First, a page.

Wednesday, April 7, 2010

Calpers, Placement Agents, and Corruption?

Bloomberg reports that Calpers and Blackstone are having a slight difference of opinion over whether money managers should be allowed to pay contingency fees to "placement agents." Placement agents work for private equity, hedge funds, venture capital and real estate firms, typically earning a the equivalent of 0.5% to 3% of the money they place under the management of their client. Calpers is introducing legislation requiring placement agents to register as lobbyists and ending what Bloomberg calls "pay-for-success" arrangements and I call "pay-for-doing-nothing." Apparently, Blackstone is not happy about abolishing the practice, as it has likely benefitted enormously from the bribing, er, paying of enormous fees to win huge chunks of Calpers money to manage over the years. Besides, there's nothing corrupt about paying $59 million in fees to a former Calpers board member for doing all of that hard work of calling his old pals at Calpers and asking them to part with large chunks of $209 billion in retirement assets so he can get paid. I'm sure that required like at least a five minute phone conversation:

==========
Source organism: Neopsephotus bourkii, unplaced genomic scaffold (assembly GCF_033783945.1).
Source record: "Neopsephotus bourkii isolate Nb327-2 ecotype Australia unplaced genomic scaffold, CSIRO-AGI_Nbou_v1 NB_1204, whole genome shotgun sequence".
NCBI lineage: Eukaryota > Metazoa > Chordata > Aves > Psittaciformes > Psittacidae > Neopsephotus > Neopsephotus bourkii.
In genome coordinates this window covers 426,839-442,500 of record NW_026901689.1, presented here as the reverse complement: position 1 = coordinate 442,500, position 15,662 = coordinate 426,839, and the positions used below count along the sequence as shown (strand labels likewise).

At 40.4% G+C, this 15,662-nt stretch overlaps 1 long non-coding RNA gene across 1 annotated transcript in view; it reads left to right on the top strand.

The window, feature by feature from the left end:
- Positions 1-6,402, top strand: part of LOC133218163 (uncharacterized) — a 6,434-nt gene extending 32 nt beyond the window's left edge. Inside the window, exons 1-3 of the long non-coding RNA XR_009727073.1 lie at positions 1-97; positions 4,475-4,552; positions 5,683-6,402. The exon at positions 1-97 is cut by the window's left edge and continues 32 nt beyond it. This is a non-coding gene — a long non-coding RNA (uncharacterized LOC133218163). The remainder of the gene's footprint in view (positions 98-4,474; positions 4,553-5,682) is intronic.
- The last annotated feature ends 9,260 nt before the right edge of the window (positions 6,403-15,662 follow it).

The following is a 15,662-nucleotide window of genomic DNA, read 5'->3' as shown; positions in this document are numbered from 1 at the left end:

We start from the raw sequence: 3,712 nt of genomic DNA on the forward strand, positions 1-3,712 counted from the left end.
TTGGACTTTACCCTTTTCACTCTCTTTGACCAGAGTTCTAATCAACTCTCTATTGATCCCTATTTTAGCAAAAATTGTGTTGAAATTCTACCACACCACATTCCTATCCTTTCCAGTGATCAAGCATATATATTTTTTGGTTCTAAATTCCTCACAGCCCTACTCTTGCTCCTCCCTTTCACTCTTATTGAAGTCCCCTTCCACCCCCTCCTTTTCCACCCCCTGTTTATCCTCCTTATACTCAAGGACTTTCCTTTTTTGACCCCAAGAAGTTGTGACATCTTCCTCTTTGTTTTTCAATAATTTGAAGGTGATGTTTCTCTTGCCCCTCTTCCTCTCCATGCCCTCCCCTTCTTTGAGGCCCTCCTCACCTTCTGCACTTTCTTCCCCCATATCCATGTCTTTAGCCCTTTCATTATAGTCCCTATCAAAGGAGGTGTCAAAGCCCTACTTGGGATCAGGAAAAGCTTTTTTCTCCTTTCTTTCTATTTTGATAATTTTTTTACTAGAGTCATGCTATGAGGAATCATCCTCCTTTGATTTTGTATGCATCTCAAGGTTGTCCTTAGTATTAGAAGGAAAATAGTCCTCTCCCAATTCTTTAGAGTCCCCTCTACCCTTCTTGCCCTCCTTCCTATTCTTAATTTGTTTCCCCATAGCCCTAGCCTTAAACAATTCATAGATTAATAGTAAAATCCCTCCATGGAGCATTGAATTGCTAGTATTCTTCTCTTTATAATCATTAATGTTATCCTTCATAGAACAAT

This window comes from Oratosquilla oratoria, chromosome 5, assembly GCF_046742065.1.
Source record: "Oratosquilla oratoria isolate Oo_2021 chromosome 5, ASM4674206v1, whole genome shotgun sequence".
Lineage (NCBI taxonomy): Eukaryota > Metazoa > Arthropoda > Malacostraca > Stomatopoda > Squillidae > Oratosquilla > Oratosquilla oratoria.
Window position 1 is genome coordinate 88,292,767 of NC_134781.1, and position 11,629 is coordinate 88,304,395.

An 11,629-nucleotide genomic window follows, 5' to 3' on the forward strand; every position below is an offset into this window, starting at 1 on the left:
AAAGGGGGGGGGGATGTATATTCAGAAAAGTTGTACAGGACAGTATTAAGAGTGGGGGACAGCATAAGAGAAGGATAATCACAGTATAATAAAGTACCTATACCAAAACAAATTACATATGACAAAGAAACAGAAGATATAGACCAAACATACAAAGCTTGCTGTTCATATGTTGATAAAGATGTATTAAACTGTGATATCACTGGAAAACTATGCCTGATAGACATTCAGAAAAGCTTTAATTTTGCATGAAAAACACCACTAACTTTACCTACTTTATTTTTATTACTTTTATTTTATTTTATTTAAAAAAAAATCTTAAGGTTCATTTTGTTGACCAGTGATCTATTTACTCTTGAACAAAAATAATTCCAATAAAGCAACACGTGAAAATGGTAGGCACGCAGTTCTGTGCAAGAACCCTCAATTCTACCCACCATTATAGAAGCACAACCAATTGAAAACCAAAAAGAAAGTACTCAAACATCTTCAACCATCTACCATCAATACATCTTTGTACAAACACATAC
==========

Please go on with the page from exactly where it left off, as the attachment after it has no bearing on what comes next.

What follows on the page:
Placement agent: Hello Harry? This is Charles!
Calpers Money Manager: Hey Charles, you old goat! How ya doing?
P A: Wanna go grab beers today?
Calpers guy: Nah, the wife'll get all mad.
P A: Ok, we'll do it some other time. By the way, any interest in our new private equity fund? It's the biggest fund we've ever raised. We're preparing to do a $100 billion takeover. You know, lever it up and then flip it via IPO. Works every time.
Calpers guy: Oh, great idea! Here's $1 billion.
PA: How about our new real estate..
Calpers guy: Oh definitely. Here's another billion. I gotta hop. It's 5:05 PM, gotta head home.

So yeah, that conversation was worth $59 million in retiree money. I'm sure all those funds are performing swimmingly too.

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